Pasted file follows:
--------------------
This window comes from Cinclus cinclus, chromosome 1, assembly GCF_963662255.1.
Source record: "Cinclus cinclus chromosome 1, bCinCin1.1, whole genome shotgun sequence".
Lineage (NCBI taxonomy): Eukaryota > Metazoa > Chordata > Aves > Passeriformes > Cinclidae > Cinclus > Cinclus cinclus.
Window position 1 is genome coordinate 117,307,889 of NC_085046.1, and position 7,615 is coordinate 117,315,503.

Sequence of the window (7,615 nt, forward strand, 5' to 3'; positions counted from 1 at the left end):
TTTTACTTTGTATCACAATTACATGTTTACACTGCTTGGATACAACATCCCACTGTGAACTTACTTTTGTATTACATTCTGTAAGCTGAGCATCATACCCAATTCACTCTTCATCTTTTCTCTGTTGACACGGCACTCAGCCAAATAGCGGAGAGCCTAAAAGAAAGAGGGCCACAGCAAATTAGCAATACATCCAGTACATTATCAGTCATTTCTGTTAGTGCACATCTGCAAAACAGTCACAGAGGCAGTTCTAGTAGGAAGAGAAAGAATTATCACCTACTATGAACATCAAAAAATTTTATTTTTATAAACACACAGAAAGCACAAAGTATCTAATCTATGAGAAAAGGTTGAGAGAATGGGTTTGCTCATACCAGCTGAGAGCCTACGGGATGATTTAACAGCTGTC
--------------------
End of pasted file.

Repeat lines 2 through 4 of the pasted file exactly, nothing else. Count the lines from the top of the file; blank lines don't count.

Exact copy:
Source record: "Cinclus cinclus chromosome 1, bCinCin1.1, whole genome shotgun sequence".
Lineage (NCBI taxonomy): Eukaryota > Metazoa > Chordata > Aves > Passeriformes > Cinclidae > Cinclus > Cinclus cinclus.
Window position 1 is genome coordinate 117,307,889 of NC_085046.1, and position 7,615 is coordinate 117,315,503.